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  • 1. Programming in Java Lecture 9: Wrapper Classes By Ravi Kant Sahu Asst. Professor Lovely Professional University, PunjabLovely Professional University, Punjab
  • 2. Introduction  Most of the objects collection store objects and not primitive types.  Primitive types can be used as object when required.  As they are objects, they can be stored in any of the collection and pass this collection as parameters to the methods. Ravi Kant Sahu, Asst. Professor @ Lovely Professional University, Punjab (India)
  • 3. Wrapper Class  Wrapper classes are classes that allow primitive types to be accessed as objects.  Wrapper class is wrapper around a primitive data type because they "wrap" the primitive data type into an object of that class. Ravi Kant Sahu, Asst. Professor @ Lovely Professional University, Punjab (India)
  • 4. What is Wrapper Class?  Each of Java's eight primitive data types has a class dedicated to it.  They are one per primitive type: Boolean, Byte, Character, Double, Float, Integer, Long and Short.  Wrapper classes make the primitive type data to act as objects. Ravi Kant Sahu, Asst. Professor @ Lovely Professional University, Punjab (India)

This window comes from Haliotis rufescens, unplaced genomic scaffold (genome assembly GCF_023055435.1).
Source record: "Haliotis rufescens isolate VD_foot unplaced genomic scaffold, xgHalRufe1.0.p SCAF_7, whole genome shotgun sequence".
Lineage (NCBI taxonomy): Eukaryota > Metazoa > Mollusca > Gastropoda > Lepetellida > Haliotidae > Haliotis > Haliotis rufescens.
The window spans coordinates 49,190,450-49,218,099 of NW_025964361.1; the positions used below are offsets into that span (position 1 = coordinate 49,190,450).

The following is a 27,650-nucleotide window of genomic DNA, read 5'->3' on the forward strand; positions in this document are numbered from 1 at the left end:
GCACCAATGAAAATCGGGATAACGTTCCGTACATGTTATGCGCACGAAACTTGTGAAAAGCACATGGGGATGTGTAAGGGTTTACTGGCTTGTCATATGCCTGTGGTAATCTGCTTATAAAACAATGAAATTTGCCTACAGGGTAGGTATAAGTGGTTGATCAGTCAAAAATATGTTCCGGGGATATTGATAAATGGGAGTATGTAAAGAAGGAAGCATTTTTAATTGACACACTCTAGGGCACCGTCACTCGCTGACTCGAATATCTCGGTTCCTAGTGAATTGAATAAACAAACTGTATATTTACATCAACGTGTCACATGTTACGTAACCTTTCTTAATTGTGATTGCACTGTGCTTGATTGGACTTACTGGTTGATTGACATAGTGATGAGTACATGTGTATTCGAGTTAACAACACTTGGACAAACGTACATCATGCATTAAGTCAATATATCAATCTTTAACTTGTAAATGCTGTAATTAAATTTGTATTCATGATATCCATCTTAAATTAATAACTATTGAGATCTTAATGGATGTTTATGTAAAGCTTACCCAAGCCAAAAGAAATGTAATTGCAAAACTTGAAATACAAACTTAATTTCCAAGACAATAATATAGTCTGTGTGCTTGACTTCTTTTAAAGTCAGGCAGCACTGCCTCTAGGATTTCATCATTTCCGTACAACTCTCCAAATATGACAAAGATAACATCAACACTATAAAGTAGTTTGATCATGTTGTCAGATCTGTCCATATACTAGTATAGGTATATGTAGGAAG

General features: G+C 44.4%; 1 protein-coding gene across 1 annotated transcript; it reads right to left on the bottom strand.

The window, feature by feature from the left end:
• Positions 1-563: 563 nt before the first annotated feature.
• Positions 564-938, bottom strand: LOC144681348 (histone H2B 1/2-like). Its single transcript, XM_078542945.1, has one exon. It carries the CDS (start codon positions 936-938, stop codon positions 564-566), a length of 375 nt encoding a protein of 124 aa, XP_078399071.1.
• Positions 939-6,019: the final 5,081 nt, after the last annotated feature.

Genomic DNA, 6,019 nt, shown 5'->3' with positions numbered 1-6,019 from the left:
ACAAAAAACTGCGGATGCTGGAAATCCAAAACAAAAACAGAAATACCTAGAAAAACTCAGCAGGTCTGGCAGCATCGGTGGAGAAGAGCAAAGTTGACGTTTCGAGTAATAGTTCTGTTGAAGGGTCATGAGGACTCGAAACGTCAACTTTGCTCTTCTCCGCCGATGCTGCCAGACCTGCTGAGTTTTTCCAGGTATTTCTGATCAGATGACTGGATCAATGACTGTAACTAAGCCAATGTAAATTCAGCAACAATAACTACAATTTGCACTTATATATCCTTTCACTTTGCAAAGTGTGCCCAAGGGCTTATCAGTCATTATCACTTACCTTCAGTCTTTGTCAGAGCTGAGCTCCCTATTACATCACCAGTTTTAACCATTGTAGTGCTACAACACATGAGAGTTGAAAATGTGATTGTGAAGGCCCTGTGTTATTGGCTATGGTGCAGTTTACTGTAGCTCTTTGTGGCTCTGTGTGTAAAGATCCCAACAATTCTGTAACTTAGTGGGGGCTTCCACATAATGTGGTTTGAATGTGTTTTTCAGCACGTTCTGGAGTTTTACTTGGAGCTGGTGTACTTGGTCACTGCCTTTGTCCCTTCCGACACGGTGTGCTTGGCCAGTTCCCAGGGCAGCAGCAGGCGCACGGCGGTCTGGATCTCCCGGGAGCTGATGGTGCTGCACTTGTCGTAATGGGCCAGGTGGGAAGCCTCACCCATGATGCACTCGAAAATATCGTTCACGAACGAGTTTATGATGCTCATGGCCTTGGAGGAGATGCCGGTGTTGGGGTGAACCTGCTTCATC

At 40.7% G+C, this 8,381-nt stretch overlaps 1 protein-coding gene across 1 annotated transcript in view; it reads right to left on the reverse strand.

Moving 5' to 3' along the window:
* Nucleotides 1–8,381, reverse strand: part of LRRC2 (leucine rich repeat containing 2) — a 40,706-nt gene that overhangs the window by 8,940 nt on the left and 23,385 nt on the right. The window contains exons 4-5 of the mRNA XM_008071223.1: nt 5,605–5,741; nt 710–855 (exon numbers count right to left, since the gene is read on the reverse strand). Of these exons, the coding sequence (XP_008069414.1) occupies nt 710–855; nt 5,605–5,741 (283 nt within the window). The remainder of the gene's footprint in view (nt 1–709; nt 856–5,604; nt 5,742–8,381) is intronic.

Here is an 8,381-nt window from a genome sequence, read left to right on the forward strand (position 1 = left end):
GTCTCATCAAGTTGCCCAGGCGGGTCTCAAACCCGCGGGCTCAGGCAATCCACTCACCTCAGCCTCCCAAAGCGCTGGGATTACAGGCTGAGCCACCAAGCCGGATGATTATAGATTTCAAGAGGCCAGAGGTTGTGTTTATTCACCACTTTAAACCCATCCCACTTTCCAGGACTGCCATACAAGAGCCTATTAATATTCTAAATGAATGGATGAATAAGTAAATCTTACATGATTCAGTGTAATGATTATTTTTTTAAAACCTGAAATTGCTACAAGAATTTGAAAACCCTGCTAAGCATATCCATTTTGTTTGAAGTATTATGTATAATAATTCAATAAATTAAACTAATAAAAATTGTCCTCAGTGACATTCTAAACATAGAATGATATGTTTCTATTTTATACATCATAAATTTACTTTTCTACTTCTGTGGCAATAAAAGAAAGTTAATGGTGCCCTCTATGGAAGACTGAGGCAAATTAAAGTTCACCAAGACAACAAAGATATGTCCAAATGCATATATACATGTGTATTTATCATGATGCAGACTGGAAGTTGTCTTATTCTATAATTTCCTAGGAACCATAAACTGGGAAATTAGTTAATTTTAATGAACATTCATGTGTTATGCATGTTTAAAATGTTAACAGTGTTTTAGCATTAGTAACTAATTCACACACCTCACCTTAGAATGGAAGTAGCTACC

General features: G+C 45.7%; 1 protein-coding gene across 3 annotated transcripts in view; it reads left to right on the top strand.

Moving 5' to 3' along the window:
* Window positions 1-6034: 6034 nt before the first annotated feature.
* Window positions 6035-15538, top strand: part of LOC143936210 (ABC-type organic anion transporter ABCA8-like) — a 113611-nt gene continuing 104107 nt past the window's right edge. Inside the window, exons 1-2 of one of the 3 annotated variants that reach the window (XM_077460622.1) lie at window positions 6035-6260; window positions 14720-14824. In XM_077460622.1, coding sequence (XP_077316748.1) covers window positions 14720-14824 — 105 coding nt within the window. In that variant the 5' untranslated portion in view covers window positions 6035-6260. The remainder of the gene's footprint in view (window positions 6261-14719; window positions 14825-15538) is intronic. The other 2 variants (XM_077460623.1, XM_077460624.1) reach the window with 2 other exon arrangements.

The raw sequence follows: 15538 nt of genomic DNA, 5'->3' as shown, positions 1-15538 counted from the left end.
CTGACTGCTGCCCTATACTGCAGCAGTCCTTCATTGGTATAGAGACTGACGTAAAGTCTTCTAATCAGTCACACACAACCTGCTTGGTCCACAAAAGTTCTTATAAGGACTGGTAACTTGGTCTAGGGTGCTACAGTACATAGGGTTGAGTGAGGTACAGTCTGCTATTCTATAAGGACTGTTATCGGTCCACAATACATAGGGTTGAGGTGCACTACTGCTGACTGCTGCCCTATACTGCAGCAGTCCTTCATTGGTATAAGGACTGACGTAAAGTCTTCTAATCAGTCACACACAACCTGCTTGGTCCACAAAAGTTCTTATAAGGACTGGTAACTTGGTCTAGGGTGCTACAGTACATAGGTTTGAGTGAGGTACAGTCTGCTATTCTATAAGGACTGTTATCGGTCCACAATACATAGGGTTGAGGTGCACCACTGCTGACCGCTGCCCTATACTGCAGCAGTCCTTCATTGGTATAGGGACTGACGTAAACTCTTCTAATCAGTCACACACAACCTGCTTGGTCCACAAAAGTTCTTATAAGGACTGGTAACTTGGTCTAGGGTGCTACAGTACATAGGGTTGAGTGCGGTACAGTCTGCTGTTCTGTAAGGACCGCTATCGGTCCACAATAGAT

• 5. Primitive Data Types and Wrapper Classes Data Type Wrapper Class byte Byte short Short int Integer long Long char Character float Float double Double boolean Boolean Ravi Kant Sahu, Asst. Professor @ Lovely Professional University, Punjab (India)
  • 6. Difference b/w Primitive Data Type and Object of a Wrapper Class  The following two statements illustrate the difference between a primitive data type and an object of a wrapper class: int x = 25; Integer y = new Integer(33); Ravi Kant Sahu, Asst. Professor @ Lovely Professional University, Punjab (India)
  • 7. Ravi Kant Sahu, Asst. Professor @ Lovely Professional University, Punjab (India)  The first statement declares an int variable named x and initializes it with the value 25.